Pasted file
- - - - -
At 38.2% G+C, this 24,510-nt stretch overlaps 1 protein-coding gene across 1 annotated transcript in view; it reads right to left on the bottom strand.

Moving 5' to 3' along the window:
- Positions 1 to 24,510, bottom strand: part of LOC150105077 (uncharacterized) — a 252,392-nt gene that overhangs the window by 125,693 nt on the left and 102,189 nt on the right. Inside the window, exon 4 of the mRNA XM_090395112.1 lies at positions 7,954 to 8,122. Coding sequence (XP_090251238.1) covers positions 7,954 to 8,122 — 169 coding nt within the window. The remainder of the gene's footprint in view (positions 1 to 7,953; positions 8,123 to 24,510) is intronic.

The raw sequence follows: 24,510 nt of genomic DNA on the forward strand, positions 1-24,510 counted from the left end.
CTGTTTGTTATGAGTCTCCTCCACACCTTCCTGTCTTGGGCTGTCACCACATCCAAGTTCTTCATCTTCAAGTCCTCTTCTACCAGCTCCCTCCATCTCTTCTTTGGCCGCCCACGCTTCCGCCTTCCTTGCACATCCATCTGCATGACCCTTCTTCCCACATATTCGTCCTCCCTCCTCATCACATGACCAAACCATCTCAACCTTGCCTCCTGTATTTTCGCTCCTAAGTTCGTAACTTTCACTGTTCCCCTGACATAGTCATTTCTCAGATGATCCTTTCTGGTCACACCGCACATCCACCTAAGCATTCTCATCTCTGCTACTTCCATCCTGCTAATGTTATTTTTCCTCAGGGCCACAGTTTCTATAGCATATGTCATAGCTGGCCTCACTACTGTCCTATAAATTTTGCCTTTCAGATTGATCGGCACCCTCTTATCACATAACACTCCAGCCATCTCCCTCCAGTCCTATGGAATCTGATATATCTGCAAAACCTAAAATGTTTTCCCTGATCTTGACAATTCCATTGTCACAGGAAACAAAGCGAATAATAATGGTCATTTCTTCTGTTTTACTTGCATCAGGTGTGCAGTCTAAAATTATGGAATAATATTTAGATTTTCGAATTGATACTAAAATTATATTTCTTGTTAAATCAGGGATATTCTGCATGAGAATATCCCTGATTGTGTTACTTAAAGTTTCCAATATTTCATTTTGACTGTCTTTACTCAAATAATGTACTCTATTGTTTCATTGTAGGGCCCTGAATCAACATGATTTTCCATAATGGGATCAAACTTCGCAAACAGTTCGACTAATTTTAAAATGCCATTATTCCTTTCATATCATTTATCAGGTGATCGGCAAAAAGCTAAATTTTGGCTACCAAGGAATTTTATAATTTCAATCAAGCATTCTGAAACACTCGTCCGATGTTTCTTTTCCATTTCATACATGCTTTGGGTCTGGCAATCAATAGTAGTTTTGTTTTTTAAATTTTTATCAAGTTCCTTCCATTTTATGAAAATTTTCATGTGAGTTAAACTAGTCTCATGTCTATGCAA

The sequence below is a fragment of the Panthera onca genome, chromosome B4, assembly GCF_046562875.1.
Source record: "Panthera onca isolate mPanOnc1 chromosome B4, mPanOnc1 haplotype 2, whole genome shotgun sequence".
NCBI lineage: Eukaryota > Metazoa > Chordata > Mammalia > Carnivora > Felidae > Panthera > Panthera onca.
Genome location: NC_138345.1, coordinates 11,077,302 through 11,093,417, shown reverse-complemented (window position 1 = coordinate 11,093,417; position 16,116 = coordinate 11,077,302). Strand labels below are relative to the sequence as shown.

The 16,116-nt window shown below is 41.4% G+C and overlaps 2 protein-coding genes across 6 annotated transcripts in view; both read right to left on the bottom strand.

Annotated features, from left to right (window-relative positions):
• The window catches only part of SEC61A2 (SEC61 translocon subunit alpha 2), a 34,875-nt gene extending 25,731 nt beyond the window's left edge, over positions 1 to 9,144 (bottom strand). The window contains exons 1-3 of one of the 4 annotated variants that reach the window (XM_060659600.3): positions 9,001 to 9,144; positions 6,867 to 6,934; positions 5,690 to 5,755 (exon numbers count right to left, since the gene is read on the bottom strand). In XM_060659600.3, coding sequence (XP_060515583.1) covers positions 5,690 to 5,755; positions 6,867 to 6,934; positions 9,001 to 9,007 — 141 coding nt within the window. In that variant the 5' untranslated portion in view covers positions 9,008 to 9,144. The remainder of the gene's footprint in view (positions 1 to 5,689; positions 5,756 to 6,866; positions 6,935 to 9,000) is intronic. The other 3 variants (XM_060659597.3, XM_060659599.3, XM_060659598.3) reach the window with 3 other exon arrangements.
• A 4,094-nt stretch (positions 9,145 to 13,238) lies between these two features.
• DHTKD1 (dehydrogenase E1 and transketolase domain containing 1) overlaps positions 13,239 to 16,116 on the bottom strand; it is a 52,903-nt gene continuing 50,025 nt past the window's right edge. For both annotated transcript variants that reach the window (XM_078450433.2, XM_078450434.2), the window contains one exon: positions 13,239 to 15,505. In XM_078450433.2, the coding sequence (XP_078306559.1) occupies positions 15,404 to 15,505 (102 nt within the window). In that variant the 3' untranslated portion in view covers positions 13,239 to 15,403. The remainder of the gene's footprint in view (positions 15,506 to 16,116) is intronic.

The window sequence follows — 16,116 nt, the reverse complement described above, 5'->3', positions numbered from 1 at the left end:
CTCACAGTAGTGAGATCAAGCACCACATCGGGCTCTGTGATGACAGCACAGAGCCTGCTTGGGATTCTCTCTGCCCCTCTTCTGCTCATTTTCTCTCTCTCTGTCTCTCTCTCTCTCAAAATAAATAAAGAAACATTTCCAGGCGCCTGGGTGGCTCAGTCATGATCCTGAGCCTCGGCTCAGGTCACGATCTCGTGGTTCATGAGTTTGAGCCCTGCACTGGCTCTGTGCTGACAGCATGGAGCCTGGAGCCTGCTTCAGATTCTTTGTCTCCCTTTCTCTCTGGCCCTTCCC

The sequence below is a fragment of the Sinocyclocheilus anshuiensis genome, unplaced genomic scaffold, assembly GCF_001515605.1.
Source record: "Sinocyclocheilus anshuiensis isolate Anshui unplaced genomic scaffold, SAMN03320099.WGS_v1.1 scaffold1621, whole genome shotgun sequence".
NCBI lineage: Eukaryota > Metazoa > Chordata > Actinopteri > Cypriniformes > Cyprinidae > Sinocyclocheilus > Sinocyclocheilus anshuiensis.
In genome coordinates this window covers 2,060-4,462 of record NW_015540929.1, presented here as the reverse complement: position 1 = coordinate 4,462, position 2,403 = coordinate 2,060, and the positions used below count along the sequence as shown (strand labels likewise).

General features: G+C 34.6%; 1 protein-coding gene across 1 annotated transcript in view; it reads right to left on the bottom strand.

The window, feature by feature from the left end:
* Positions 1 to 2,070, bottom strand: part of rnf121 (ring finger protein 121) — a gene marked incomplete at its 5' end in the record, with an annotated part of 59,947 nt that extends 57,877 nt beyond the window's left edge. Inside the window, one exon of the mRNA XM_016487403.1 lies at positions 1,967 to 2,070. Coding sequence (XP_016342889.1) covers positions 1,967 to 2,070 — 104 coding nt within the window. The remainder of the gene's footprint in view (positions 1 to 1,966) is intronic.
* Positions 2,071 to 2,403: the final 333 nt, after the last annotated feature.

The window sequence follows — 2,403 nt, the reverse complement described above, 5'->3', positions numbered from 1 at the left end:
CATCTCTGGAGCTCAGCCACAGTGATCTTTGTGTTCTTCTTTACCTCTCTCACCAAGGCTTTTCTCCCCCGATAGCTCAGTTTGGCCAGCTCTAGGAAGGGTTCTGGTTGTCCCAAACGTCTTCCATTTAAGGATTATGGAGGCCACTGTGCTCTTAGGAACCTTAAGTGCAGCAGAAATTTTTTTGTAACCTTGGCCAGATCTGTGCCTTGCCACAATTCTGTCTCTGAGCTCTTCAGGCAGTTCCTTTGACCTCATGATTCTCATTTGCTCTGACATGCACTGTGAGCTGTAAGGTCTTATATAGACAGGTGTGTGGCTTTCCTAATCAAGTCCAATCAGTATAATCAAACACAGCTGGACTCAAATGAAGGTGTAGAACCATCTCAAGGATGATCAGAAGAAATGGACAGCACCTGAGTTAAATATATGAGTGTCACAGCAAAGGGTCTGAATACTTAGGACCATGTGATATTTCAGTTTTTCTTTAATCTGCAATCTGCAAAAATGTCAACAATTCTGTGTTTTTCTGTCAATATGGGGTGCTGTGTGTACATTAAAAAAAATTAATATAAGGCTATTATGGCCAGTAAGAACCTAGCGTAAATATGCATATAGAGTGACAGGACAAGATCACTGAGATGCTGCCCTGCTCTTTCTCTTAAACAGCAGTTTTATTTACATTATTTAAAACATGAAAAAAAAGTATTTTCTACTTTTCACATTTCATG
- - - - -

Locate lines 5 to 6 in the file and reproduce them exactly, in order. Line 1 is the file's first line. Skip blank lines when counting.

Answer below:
CTGTTTGTTATGAGTCTCCTCCACACCTTCCTGTCTTGGGCTGTCACCACATCCAAGTTCTTCATCTTCAAGTCCTCTTCTACCAGCTCCCTCCATCTCTTCTTTGGCCGCCCACGCTTCCGCCTTCCTTGCACATCCATCTGCATGACCCTTCTTCCCACATATTCGTCCTCCCTCCTCATCACATGACCAAACCATCTCAACCTTGCCTCCTGTATTTTCGCTCCTAAGTTCGTAACTTTCACTGTTCCCCTGACATAGTCATTTCTCAGATGATCCTTTCTGGTCACACCGCACATCCACCTAAGCATTCTCATCTCTGCTACTTCCATCCTGCTAATGTTATTTTTCCTCAGGGCCACAGTTTCTATAGCATATGTCATAGCTGGCCTCACTACTGTCCTATAAATTTTGCCTTTCAGATTGATCGGCACCCTCTTATCACATAACACTCCAGCCATCTCCCTCCAGTCCTATGGAATCTGATATATCTGCAAAACCTAAAATGTTTTCCCTGATCTTGACAATTCCATTGTCACAGGAAACAAAGCGAATAATAATGGTCATTTCTTCTGTTTTACTTGCATCAGGTGTGCAGTCTAAAATTATGGAATAATATTTAGATTTTCGAATTGATACTAAAATTATATTTCTTGTTAAATCAGGGATATTCTGCATGAGAATATCCCTGATTGTGTTACTTAAAGTTTCCAATATTTCATTTTGACTGTCTTTACTCAAATAATGTACTCTATTGTTTCATTGTAGGGCCCTGAATCAACATGATTTTCCATAATGGGATCAAACTTCGCAAACAGTTCGACTAATTTTAAAATGCCATTATTCCTTTCATATCATTTATCAGGTGATCGGCAAAAAGCTAAATTTTGGCTACCAAGGAATTTTATAATTTCAATCAAGCATTCTGAAACACTCGTCCGATGTTTCTTTTCCATTTCATACATGCTTTGGGTCTGGCAATCAATAGTAGTTTTGTTTTTTAAATTTTTATCAAGTTCCTTCCATTTTATGAAAATTTTCATGTGAGTTAAACTAGTCTCATGTCTATGCAA

The sequence below is a fragment of the Panthera onca genome, chromosome B4, assembly GCF_046562875.1.